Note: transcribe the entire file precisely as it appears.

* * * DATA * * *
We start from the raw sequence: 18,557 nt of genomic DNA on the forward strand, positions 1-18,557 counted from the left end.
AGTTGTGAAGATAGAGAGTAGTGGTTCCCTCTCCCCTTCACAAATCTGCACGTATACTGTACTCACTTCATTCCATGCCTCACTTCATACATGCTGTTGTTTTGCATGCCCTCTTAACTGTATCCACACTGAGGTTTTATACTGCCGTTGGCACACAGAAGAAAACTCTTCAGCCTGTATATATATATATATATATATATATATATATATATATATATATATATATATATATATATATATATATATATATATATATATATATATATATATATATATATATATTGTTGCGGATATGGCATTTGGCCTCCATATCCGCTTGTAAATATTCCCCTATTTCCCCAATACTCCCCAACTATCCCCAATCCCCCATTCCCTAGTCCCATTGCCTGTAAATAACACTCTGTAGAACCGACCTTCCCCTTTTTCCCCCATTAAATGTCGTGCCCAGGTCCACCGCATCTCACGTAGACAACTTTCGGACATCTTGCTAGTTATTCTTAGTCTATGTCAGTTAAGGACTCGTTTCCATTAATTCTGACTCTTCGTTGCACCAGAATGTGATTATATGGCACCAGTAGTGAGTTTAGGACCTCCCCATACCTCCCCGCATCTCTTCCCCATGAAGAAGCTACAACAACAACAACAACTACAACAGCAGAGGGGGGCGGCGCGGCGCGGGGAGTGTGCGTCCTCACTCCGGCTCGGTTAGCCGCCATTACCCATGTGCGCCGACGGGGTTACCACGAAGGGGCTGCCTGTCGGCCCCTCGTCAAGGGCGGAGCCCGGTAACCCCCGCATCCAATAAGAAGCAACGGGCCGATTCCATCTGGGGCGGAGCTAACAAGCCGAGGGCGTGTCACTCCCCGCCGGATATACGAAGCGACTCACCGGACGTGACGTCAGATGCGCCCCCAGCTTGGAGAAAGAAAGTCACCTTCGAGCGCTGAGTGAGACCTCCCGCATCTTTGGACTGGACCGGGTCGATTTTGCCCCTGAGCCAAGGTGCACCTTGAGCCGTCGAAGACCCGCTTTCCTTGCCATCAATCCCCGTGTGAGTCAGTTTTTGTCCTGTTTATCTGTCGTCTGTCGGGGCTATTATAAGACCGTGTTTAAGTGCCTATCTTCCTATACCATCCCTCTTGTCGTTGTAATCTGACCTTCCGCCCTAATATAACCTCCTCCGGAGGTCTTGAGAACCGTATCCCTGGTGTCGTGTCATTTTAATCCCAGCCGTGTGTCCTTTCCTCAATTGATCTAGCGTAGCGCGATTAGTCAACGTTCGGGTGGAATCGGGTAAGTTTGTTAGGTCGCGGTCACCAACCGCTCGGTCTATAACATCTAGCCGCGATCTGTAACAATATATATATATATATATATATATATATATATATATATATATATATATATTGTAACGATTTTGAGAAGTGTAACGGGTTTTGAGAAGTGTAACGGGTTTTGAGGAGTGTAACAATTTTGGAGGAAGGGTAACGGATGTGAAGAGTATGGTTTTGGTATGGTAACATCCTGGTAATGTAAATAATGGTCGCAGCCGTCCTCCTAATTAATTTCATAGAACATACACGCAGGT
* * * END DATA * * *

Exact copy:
We start from the raw sequence: 18,557 nt of genomic DNA on the forward strand, positions 1-18,557 counted from the left end.
AGTTGTGAAGATAGAGAGTAGTGGTTCCCTCTCCCCTTCACAAATCTGCACGTATACTGTACTCACTTCATTCCATGCCTCACTTCATACATGCTGTTGTTTTGCATGCCCTCTTAACTGTATCCACACTGAGGTTTTATACTGCCGTTGGCACACAGAAGAAAACTCTTCAGCCTGTATATATATATATATATATATATATATATATATATATATATATATATATATATATATATATATATATATATATATATATATATATATATATATATATATATATATTGTTGCGGATATGGCATTTGGCCTCCATATCCGCTTGTAAATATTCCCCTATTTCCCCAATACTCCCCAACTATCCCCAATCCCCCATTCCCTAGTCCCATTGCCTGTAAATAACACTCTGTAGAACCGACCTTCCCCTTTTTCCCCCATTAAATGTCGTGCCCAGGTCCACCGCATCTCACGTAGACAACTTTCGGACATCTTGCTAGTTATTCTTAGTCTATGTCAGTTAAGGACTCGTTTCCATTAATTCTGACTCTTCGTTGCACCAGAATGTGATTATATGGCACCAGTAGTGAGTTTAGGACCTCCCCATACCTCCCCGCATCTCTTCCCCATGAAGAAGCTACAACAACAACAACAACTACAACAGCAGAGGGGGGCGGCGCGGCGCGGGGAGTGTGCGTCCTCACTCCGGCTCGGTTAGCCGCCATTACCCATGTGCGCCGACGGGGTTACCACGAAGGGGCTGCCTGTCGGCCCCTCGTCAAGGGCGGAGCCCGGTAACCCCCGCATCCAATAAGAAGCAACGGGCCGATTCCATCTGGGGCGGAGCTAACAAGCCGAGGGCGTGTCACTCCCCGCCGGATATACGAAGCGACTCACCGGACGTGACGTCAGATGCGCCCCCAGCTTGGAGAAAGAAAGTCACCTTCGAGCGCTGAGTGAGACCTCCCGCATCTTTGGACTGGACCGGGTCGATTTTGCCCCTGAGCCAAGGTGCACCTTGAGCCGTCGAAGACCCGCTTTCCTTGCCATCAATCCCCGTGTGAGTCAGTTTTTGTCCTGTTTATCTGTCGTCTGTCGGGGCTATTATAAGACCGTGTTTAAGTGCCTATCTTCCTATACCATCCCTCTTGTCGTTGTAATCTGACCTTCCGCCCTAATATAACCTCCTCCGGAGGTCTTGAGAACCGTATCCCTGGTGTCGTGTCATTTTAATCCCAGCCGTGTGTCCTTTCCTCAATTGATCTAGCGTAGCGCGATTAGTCAACGTTCGGGTGGAATCGGGTAAGTTTGTTAGGTCGCGGTCACCAACCGCTCGGTCTATAACATCTAGCCGCGATCTGTAACAATATATATATATATATATATATATATATATATATATATATATATATATATTGTAACGATTTTGAGAAGTGTAACGGGTTTTGAGAAGTGTAACGGGTTTTGAGGAGTGTAACAATTTTGGAGGAAGGGTAACGGATGTGAAGAGTATGGTTTTGGTATGGTAACATCCTGGTAATGTAAATAATGGTCGCAGCCGTCCTCCTAATTAATTTCATAGAACATACACGCAGGT